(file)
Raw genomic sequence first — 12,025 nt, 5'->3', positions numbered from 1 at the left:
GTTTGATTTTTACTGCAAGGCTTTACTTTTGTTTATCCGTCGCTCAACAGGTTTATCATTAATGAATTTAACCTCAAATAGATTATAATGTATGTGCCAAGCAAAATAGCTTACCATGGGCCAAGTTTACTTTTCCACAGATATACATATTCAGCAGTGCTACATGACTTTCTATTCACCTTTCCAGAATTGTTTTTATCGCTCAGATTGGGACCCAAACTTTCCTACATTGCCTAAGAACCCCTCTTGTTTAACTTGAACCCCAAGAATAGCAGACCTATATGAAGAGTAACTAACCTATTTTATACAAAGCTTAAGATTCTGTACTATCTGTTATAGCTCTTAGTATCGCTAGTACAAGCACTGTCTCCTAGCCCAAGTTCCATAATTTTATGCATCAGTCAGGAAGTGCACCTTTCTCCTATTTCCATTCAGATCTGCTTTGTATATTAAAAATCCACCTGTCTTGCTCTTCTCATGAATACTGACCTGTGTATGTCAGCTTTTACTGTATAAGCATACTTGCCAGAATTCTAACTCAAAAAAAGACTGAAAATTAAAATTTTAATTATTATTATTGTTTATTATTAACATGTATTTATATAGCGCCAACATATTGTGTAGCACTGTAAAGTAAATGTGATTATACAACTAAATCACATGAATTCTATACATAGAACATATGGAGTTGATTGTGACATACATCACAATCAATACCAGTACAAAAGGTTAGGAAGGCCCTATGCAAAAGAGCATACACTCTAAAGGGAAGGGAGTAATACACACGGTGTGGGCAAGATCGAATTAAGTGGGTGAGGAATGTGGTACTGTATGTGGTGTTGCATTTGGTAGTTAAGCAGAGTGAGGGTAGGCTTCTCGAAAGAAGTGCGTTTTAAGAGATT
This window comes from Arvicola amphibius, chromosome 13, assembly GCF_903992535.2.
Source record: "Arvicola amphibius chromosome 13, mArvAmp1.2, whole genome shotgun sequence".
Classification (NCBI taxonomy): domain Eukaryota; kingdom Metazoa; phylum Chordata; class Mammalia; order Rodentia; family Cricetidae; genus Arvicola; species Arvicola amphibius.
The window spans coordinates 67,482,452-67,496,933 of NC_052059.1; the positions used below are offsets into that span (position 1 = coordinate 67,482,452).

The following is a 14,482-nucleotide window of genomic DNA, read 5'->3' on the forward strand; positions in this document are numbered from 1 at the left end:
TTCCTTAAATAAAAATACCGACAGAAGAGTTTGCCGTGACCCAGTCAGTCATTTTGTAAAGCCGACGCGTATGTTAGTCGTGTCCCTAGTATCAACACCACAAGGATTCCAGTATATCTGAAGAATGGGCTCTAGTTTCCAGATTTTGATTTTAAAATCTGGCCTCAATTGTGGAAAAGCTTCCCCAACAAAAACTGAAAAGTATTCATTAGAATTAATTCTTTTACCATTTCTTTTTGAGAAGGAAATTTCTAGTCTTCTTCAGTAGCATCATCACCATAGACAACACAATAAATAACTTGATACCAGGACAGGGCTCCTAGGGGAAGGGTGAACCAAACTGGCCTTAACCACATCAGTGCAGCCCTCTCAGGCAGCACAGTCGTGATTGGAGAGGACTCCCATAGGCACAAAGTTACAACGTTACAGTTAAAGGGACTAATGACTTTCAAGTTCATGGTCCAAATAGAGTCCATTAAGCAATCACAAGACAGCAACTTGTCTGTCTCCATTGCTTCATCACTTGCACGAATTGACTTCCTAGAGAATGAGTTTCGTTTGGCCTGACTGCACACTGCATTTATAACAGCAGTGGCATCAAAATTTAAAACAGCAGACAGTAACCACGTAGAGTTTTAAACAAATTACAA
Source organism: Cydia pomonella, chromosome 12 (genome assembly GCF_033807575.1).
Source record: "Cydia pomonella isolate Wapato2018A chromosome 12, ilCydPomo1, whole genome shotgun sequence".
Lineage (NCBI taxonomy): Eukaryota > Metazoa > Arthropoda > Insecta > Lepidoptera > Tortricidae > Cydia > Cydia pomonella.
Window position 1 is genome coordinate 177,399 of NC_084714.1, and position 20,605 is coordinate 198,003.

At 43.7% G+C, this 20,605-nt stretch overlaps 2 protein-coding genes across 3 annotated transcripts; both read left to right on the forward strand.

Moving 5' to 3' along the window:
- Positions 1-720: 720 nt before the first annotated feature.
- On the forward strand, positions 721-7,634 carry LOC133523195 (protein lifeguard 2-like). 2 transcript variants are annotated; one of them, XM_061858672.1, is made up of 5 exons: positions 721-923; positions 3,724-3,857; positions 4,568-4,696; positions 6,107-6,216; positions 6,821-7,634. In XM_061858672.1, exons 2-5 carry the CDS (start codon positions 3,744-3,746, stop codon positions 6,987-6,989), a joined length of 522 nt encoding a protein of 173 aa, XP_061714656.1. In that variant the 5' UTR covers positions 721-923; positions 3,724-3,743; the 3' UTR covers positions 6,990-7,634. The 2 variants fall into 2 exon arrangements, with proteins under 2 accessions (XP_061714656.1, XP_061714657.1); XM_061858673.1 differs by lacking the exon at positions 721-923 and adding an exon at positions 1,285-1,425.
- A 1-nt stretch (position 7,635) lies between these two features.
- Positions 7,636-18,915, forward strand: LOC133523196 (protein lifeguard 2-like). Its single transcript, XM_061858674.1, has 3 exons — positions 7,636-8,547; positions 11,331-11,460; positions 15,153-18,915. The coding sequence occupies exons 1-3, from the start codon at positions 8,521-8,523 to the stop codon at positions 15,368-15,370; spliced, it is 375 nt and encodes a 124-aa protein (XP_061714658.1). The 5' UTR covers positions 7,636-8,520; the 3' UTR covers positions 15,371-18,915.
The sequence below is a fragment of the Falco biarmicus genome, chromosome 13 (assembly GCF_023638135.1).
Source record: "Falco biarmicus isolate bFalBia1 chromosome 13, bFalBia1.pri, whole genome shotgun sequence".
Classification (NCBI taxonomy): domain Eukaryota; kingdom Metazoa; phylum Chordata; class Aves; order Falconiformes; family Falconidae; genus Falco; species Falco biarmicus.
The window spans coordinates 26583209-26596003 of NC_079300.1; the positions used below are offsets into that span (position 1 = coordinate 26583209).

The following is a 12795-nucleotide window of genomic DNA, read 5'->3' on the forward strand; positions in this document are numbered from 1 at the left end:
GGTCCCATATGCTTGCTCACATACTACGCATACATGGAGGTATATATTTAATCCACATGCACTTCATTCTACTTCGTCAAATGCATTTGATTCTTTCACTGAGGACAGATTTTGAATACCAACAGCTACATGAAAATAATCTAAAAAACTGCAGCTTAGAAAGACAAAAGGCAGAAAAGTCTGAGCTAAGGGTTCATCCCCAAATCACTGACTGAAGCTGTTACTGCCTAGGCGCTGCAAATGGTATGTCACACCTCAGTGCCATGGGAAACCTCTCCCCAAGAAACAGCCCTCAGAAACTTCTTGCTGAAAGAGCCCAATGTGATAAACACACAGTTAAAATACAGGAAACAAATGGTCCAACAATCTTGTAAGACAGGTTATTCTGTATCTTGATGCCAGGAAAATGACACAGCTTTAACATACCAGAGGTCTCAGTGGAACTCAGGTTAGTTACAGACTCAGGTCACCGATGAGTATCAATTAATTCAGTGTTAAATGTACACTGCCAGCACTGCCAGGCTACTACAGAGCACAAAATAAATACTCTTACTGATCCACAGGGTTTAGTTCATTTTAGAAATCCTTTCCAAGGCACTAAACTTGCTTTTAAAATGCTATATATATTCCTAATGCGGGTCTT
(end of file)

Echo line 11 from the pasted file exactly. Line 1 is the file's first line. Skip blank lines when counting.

Lineage (NCBI taxonomy): Eukaryota > Metazoa > Arthropoda > Insecta > Lepidoptera > Tortricidae > Cydia > Cydia pomonella.